A CHINESE FAMILLE ROSE 'HUNDRED BOYS' JAR AND COVER.
Qing Dynasty, six character Jiaqing mark and of the period.
The ovoid body painted with a continuous scene of a colourful procession of children carrying puppets, banners and musical instruments, the crowd crossing a bridge beneath trees, with a band of ruyi heads to the shoulder and lappets around the foot decorated with key fret band, the neck with floral scrolls on a green ground, the domed cover with a bud finial similarly decorated, 25cm H. (2)
Provenance: a European private collection.
The theme of a 'hundred boys' was very popular in the Qing dynasty, representing the desire for many sons to continue the family line and ensure prosperity and stability. It appears in the Song Dynasty and was popular in the Ming period, however, its present form was an innovation of the Qianlong Emperor’s reign, see for example a lantern-shape vase illustrated in Qing Imperial Porcelain of the Kangxi, Yongzheng and Qianlong Reigns, 1995, pl 87. The 'hundred boys' refers to King Wen of the Zhou dynasty who had ninety-nine sons and adopted one more to make one hundred. The motif indicates the wish for prosperity and recurring themes such as the image of children imitating adults reveals the ambitions of the literati class for their sons to achieve high intellectual status and future success. Various examples of the decoration can be found dating to the Jiaqing period, however, the present example is rare for retaining the original cover. A vase of similar shape was offered by Sotheby’s Hong Kong on 8 April 2004, lot 3055.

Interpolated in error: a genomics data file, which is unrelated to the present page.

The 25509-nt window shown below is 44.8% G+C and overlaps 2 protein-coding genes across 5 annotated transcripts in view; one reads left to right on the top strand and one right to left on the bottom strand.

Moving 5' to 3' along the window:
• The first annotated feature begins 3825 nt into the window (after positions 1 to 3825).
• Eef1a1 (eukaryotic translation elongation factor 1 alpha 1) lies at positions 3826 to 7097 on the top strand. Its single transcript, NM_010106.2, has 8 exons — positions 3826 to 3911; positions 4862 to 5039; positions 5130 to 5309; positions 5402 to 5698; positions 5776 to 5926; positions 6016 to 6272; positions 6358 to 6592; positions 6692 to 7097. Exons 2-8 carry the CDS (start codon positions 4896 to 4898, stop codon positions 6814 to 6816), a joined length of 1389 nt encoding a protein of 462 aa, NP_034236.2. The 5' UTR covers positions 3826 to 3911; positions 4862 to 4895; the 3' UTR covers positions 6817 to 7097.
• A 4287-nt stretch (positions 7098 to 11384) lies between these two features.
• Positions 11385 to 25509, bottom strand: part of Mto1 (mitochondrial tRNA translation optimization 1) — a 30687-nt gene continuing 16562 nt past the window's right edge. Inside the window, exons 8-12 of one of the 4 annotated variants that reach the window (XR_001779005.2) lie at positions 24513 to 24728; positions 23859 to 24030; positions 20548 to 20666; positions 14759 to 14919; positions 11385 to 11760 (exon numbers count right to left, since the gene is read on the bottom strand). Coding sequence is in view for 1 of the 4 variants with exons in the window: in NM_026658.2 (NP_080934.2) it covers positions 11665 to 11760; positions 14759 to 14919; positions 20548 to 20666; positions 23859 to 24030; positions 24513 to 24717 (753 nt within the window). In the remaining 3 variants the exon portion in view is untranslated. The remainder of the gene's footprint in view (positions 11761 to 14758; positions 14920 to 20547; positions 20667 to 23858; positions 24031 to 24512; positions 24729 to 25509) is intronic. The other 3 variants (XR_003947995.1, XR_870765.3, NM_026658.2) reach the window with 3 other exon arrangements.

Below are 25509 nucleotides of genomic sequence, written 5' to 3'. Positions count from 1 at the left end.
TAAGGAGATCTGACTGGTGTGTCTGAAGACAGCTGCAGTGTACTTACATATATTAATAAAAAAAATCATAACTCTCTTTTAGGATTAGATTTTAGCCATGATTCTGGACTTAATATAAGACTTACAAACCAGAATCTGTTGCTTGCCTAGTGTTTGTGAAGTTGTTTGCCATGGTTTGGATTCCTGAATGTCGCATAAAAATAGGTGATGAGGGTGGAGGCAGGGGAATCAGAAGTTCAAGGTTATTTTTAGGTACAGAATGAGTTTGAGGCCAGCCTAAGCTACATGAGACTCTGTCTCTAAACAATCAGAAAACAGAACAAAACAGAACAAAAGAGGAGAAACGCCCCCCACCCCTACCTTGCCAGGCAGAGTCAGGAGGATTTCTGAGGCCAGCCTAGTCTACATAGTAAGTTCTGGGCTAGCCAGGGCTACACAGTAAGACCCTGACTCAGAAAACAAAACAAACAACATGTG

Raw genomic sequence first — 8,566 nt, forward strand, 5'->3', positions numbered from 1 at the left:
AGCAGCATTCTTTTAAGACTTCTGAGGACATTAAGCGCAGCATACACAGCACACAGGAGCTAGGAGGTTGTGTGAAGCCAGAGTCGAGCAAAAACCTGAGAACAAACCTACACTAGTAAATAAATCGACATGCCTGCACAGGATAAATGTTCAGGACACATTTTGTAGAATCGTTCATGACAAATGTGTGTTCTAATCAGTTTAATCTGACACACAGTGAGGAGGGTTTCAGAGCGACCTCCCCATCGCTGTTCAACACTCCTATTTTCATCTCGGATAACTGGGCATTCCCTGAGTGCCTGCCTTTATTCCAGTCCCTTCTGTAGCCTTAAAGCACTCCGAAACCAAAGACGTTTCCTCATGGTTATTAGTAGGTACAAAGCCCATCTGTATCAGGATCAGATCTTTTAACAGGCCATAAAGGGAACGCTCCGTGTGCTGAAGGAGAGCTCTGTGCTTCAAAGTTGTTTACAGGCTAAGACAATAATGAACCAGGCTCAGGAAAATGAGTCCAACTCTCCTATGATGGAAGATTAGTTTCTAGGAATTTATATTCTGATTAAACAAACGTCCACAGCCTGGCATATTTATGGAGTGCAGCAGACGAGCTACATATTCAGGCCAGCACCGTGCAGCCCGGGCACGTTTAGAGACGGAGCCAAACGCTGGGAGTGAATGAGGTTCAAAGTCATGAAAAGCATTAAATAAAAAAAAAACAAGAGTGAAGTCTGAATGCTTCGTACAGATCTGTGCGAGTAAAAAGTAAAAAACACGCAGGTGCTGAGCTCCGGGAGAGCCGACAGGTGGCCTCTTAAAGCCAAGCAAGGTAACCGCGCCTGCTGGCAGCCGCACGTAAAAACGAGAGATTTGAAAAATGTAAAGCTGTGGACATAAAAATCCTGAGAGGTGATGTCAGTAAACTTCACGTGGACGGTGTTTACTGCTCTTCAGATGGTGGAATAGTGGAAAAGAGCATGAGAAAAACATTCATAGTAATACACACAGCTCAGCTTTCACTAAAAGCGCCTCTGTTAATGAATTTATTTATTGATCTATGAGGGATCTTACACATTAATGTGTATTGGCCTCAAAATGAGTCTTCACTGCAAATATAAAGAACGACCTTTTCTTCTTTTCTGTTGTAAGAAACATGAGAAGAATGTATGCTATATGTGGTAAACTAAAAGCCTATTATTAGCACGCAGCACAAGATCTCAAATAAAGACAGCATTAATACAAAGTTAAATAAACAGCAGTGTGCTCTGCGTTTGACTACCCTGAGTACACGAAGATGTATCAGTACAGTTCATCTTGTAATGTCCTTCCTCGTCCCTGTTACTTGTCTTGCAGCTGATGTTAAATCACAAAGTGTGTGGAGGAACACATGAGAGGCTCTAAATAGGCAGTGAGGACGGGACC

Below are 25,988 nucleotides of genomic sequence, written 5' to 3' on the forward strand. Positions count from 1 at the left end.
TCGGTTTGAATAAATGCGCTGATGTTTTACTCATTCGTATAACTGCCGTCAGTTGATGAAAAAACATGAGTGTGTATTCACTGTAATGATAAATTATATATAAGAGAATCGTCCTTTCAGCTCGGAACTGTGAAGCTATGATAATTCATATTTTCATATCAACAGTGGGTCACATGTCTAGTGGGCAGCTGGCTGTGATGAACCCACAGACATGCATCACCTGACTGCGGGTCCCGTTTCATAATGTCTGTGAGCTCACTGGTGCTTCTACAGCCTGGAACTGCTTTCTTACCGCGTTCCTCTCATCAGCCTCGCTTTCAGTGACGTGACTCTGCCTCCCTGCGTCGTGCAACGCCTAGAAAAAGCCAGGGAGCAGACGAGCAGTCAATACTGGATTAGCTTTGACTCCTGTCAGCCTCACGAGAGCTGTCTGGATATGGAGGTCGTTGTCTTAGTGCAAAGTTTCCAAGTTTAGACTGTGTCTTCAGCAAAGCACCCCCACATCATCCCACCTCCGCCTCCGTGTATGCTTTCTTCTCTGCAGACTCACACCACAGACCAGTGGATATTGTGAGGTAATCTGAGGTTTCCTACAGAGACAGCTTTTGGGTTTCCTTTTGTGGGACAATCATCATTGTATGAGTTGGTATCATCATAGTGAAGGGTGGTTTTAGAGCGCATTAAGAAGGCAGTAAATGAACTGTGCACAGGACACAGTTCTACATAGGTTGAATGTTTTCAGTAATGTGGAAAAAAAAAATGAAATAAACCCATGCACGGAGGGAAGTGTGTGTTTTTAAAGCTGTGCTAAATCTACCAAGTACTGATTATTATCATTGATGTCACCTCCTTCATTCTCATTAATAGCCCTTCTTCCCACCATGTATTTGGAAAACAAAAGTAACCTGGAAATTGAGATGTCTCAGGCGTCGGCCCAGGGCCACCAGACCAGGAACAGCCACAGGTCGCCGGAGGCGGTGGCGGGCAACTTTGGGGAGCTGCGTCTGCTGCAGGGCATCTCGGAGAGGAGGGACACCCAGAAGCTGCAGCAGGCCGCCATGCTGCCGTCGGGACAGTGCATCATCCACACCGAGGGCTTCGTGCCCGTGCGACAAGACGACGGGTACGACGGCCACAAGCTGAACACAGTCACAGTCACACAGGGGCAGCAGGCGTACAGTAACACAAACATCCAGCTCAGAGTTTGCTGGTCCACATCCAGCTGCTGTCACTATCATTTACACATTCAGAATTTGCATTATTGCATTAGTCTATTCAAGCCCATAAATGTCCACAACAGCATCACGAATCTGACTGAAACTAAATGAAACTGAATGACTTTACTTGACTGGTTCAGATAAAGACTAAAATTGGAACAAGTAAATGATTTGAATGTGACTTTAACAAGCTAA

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Sold for £7,500
Includes Buyer's Premium